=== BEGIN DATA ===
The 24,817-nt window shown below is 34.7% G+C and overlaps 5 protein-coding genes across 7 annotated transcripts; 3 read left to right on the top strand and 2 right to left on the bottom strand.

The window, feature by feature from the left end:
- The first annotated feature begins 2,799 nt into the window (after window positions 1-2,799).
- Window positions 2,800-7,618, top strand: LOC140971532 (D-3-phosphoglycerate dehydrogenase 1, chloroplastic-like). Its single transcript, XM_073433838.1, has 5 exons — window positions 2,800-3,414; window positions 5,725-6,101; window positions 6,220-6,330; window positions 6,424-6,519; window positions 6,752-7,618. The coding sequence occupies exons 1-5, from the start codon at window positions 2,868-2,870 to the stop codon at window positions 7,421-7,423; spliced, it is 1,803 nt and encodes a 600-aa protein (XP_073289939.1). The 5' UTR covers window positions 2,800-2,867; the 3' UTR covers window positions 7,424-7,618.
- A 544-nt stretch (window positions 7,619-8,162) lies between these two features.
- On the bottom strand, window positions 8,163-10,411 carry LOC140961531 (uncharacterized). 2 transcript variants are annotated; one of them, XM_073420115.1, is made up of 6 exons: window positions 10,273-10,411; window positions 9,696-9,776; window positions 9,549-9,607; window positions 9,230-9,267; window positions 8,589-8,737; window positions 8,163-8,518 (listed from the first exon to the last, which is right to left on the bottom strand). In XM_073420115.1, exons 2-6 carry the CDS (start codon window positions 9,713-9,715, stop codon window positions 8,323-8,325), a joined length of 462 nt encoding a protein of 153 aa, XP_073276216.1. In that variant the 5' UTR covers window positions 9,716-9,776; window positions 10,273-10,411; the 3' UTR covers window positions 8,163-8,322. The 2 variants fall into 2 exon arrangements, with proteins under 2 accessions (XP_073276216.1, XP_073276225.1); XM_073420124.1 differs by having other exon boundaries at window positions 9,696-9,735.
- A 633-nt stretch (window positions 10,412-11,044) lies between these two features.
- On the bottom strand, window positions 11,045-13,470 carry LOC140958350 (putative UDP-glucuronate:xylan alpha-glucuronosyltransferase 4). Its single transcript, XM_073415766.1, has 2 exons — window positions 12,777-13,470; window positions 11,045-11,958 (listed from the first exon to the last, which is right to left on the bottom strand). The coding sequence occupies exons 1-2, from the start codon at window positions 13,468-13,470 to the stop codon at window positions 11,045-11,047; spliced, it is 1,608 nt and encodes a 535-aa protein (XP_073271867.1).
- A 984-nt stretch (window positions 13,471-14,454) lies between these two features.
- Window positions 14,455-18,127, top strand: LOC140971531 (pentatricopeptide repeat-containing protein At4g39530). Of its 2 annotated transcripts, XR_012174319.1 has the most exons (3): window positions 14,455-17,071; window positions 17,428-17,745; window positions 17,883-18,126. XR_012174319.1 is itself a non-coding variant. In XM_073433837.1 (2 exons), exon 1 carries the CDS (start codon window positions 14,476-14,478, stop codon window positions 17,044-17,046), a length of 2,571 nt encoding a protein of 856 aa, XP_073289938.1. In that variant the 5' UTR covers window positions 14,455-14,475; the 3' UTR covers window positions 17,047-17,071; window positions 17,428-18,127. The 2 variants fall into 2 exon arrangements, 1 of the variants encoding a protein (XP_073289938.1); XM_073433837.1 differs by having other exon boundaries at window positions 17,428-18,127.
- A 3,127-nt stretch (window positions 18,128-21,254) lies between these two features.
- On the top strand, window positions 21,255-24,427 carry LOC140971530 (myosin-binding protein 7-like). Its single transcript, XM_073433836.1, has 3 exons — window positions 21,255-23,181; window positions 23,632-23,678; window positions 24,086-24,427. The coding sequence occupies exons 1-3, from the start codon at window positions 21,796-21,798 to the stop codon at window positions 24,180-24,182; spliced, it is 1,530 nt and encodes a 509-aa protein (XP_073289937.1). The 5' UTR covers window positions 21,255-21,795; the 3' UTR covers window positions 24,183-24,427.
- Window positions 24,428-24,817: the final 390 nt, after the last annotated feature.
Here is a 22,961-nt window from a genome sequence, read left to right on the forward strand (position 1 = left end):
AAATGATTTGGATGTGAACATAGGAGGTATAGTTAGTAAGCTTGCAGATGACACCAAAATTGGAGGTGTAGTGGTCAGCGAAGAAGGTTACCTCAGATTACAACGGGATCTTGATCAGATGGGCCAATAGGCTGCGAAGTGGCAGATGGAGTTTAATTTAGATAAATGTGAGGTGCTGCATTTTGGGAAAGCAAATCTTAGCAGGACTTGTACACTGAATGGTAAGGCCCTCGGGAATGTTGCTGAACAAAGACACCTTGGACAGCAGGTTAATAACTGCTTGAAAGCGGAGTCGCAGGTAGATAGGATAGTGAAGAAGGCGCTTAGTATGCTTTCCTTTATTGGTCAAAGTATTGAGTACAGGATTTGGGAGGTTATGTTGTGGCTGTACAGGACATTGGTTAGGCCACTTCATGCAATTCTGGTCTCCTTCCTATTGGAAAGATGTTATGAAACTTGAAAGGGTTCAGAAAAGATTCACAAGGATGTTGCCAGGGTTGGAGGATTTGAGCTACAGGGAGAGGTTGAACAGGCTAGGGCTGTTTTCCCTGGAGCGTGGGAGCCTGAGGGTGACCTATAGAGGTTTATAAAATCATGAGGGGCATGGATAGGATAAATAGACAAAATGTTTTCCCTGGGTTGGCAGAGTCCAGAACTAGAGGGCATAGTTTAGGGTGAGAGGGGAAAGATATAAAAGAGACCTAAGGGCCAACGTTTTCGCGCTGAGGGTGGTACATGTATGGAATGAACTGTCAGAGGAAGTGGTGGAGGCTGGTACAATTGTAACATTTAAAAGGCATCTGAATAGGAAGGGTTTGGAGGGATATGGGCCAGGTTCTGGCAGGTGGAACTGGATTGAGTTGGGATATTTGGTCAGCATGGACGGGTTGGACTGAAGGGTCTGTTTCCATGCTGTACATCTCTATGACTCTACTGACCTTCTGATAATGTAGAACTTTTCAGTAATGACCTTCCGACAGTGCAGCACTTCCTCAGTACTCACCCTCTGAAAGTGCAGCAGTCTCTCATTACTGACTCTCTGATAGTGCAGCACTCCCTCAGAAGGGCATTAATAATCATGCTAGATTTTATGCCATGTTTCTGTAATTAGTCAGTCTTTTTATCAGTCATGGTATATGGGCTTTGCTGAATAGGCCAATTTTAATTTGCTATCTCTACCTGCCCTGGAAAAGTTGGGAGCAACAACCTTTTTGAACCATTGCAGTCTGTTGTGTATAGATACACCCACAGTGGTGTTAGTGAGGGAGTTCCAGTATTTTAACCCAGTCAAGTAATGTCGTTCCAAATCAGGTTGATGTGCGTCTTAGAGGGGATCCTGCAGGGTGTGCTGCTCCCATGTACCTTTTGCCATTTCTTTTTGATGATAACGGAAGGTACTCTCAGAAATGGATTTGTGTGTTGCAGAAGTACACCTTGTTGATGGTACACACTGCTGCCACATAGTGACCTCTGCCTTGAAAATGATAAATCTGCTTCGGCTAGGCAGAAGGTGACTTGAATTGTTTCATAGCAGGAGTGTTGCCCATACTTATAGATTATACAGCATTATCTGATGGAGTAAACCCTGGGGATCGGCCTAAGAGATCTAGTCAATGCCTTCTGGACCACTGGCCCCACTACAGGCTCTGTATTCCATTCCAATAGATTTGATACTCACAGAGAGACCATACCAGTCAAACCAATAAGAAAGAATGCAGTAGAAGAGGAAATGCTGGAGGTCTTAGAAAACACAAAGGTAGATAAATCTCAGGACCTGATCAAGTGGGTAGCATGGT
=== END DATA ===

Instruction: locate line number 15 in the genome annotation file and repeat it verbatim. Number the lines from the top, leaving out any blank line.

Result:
AAATGATTTGGATGTGAACATAGGAGGTATAGTTAGTAAGCTTGCAGATGACACCAAAATTGGAGGTGTAGTGGTCAGCGAAGAAGGTTACCTCAGATTACAACGGGATCTTGATCAGATGGGCCAATAGGCTGCGAAGTGGCAGATGGAGTTTAATTTAGATAAATGTGAGGTGCTGCATTTTGGGAAAGCAAATCTTAGCAGGACTTGTACACTGAATGGTAAGGCCCTCGGGAATGTTGCTGAACAAAGACACCTTGGACAGCAGGTTAATAACTGCTTGAAAGCGGAGTCGCAGGTAGATAGGATAGTGAAGAAGGCGCTTAGTATGCTTTCCTTTATTGGTCAAAGTATTGAGTACAGGATTTGGGAGGTTATGTTGTGGCTGTACAGGACATTGGTTAGGCCACTTCATGCAATTCTGGTCTCCTTCCTATTGGAAAGATGTTATGAAACTTGAAAGGGTTCAGAAAAGATTCACAAGGATGTTGCCAGGGTTGGAGGATTTGAGCTACAGGGAGAGGTTGAACAGGCTAGGGCTGTTTTCCCTGGAGCGTGGGAGCCTGAGGGTGACCTATAGAGGTTTATAAAATCATGAGGGGCATGGATAGGATAAATAGACAAAATGTTTTCCCTGGGTTGGCAGAGTCCAGAACTAGAGGGCATAGTTTAGGGTGAGAGGGGAAAGATATAAAAGAGACCTAAGGGCCAACGTTTTCGCGCTGAGGGTGGTACATGTATGGAATGAACTGTCAGAGGAAGTGGTGGAGGCTGGTACAATTGTAACATTTAAAAGGCATCTGAATAGGAAGGGTTTGGAGGGATATGGGCCAGGTTCTGGCAGGTGGAACTGGATTGAGTTGGGATATTTGGTCAGCATGGACGGGTTGGACTGAAGGGTCTGTTTCCATGCTGTACATCTCTATGACTCTACTGACCTTCTGATAATGTAGAACTTTTCAGTAATGACCTTCCGACAGTGCAGCACTTCCTCAGTACTCACCCTCTGAAAGTGCAGCAGTCTCTCATTACTGACTCTCTGATAGTGCAGCACTCCCTCAGAAGGGCATTAATAATCATGCTAGATTTTATGCCATGTTTCTGTAATTAGTCAGTCTTTTTATCAGTCATGGTATATGGGCTTTGCTGAATAGGCCAATTTTAATTTGCTATCTCTACCTGCCCTGGAAAAGTTGGGAGCAACAACCTTTTTGAACCATTGCAGTCTGTTGTGTATAGATACACCCACAGTGGTGTTAGTGAGGGAGTTCCAGTATTTTAACCCAGTCAAGTAATGTCGTTCCAAATCAGGTTGATGTGCGTCTTAGAGGGGATCCTGCAGGGTGTGCTGCTCCCATGTACCTTTTGCCATTTCTTTTTGATGATAACGGAAGGTACTCTCAGAAATGGATTTGTGTGTTGCAGAAGTACACCTTGTTGATGGTACACACTGCTGCCACATAGTGACCTCTGCCTTGAAAATGATAAATCTGCTTCGGCTAGGCAGAAGGTGACTTGAATTGTTTCATAGCAGGAGTGTTGCCCATACTTATAGATTATACAGCATTATCTGATGGAGTAAACCCTGGGGATCGGCCTAAGAGATCTAGTCAATGCCTTCTGGACCACTGGCCCCACTACAGGCTCTGTATTCCATTCCAATAGATTTGATACTCACAGAGAGACCATACCAGTCAAACCAATAAGAAAGAATGCAGTAGAAGAGGAAATGCTGGAGGTCTTAGAAAACACAAAGGTAGATAAATCTCAGGACCTGATCAAGTGGGTAGCATGGT